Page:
Huawei Appeals FCC Edict Naming It a National Security Risk

Huawei Technologies, the Chinese telecommunications company, filed a lawsuit in the U.S. Court of Appeals for the Fifth Circuit asking for a review of last year’s FCC ruling that found it a national security risk. As a result of the FCC’s ruling, U.S. telecommunications operators were blocked from buying Huawei’s 5G equipment. Huawei has previously challenged numerous actions taken against it in recent years. The Trump administration blocked Huawei from accessing U.S. technology and encouraged allies to do the same.

The Wall Street Journal reports that the Huawei lawsuit against the December FCC ruling accused it of being “arbitrary, capricious, and an abuse of discretion, and not supported by substantial evidence.”

An FCC spokeswoman responded that it continued to defend the decision that identified “Huawei as a national security threat based on a substantial body of evidence developed by the FCC and numerous U.S. national security agencies.” Although U.S. officials have never publicly shown any evidence, they aver that China could “exploit Huawei telecom gear to spy or disrupt telecommunications networks.”

Huawei founder Ren Zhengfei, who has said that the company would not spy on behalf of the Chinese government, said “he hoped the Biden administration would be more open to policies ‘that are in the interests of U.S. companies,’ adding that he would welcome a phone call from the new president.”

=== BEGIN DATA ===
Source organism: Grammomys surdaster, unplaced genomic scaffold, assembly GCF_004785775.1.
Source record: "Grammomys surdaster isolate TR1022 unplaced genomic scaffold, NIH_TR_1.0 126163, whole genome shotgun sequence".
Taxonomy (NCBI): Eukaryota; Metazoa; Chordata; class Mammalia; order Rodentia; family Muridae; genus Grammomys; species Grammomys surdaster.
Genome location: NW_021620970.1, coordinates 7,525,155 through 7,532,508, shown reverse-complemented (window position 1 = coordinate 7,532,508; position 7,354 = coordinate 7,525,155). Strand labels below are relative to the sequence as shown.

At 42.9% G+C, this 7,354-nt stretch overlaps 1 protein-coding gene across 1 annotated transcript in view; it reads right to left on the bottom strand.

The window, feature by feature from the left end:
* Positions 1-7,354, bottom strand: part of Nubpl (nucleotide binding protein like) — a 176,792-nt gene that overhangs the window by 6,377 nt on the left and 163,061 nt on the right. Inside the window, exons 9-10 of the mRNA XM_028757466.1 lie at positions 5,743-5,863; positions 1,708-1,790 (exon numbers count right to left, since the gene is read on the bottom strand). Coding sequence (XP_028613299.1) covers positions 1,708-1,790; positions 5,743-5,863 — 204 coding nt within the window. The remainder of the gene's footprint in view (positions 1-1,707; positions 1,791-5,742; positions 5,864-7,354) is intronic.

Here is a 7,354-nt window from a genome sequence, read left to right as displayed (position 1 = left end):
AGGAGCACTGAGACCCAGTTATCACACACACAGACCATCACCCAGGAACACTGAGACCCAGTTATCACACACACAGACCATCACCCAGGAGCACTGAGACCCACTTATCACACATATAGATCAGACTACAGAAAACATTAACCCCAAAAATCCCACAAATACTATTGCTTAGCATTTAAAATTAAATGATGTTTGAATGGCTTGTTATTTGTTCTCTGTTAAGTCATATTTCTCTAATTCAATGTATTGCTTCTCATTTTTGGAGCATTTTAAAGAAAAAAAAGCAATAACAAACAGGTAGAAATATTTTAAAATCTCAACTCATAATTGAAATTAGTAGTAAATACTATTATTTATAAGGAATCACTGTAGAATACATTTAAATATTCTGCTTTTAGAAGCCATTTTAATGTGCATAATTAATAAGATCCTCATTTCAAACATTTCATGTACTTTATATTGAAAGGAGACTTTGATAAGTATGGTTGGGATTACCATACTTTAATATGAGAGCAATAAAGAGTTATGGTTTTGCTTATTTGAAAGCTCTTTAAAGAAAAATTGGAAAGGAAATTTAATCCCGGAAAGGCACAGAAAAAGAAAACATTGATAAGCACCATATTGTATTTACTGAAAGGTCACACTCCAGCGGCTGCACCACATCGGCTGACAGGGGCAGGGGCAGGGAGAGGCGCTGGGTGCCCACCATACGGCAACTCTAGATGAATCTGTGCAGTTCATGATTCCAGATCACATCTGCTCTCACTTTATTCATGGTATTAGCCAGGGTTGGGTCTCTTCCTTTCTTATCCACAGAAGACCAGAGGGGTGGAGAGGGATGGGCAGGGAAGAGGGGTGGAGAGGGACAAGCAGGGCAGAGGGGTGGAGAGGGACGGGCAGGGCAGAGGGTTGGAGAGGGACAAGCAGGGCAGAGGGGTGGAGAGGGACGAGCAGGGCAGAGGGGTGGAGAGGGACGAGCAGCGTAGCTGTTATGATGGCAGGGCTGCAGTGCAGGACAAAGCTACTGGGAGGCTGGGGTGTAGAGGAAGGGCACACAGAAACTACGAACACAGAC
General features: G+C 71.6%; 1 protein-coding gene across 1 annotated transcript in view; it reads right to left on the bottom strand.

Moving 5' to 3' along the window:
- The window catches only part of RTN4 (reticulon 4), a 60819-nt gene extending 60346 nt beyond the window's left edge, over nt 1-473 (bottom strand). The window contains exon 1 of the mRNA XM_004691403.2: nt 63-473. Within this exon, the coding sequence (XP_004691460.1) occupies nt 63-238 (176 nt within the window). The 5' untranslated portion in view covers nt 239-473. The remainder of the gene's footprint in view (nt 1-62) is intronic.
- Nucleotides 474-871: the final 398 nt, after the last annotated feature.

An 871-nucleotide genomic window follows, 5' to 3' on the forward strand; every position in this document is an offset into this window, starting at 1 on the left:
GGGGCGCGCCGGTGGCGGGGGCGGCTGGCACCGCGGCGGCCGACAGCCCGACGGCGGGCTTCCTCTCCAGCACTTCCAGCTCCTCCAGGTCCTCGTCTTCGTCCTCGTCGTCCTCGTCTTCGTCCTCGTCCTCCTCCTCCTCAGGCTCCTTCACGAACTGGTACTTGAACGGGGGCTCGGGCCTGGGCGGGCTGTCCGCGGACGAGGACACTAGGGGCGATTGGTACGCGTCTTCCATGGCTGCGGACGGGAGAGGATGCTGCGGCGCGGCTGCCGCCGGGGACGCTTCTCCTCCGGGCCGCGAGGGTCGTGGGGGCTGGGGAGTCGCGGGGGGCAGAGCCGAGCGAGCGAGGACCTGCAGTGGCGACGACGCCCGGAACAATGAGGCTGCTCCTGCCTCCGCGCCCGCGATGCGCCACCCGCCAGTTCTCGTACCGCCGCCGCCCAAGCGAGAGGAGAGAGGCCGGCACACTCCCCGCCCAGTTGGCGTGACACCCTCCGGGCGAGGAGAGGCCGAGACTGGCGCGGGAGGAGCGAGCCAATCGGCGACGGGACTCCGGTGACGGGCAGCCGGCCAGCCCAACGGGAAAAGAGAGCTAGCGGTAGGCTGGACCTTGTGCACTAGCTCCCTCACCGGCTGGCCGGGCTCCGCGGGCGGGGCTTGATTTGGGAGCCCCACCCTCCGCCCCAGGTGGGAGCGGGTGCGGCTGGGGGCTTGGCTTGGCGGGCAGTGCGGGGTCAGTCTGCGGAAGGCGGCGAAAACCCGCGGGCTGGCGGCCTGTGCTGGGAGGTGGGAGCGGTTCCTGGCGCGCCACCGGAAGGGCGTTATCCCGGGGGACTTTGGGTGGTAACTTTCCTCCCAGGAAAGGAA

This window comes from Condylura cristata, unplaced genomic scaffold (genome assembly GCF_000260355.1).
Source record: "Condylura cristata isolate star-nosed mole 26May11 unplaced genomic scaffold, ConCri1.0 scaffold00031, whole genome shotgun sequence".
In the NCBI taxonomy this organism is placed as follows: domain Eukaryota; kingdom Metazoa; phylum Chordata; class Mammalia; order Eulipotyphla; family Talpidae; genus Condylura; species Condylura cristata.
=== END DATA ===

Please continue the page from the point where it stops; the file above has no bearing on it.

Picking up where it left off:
Last month, Gina Raimondo, Biden’s nominee for Commerce Department secretary, “vowed to protect the U.S. against Chinese technology threats but declined to promise” to maintain the department’s blacklisting of Huawei “pending a review.”

The Chinese company has already challenged the FCC and U.S. laws preventing it from doing business with U.S. companies, with one 2019 suit against the FCC still continuing. “The legal efforts reflect Huawei’s push to exhaust all of its options as it faces the prospect of losing what remains of its foothold in the U.S. telecommunications market,” notes WSJ.

Previously, Huawei worked with U.S. rural telecom operators that “praised its prices and the dependability of its service,” but Trump made the company “a key target in his trade war with Beijing,” including issuing two criminal indictments “alleging that it stole technology and evaded sanctions on Iran.” Huawei chief financial officer Meng Wanzhou is still under house arrest in Canada resisting U.S. efforts to extradite her.

With no access to U.S. technology, “analysts have said Huawei is relying on stockpiled inventory to build its products.” The U.S. sanctions have particularly impacted its smartphone business, with “shipments of its handsets [falling] more than 40 percent in the quarter to December 31 from a year earlier.” But Ren said the company “managed to increase both profit and revenue last year … although it has yet to report its 2020 earnings.” In 2019, it “made about $9.7 billion in profit on more than $130 billion in revenue.”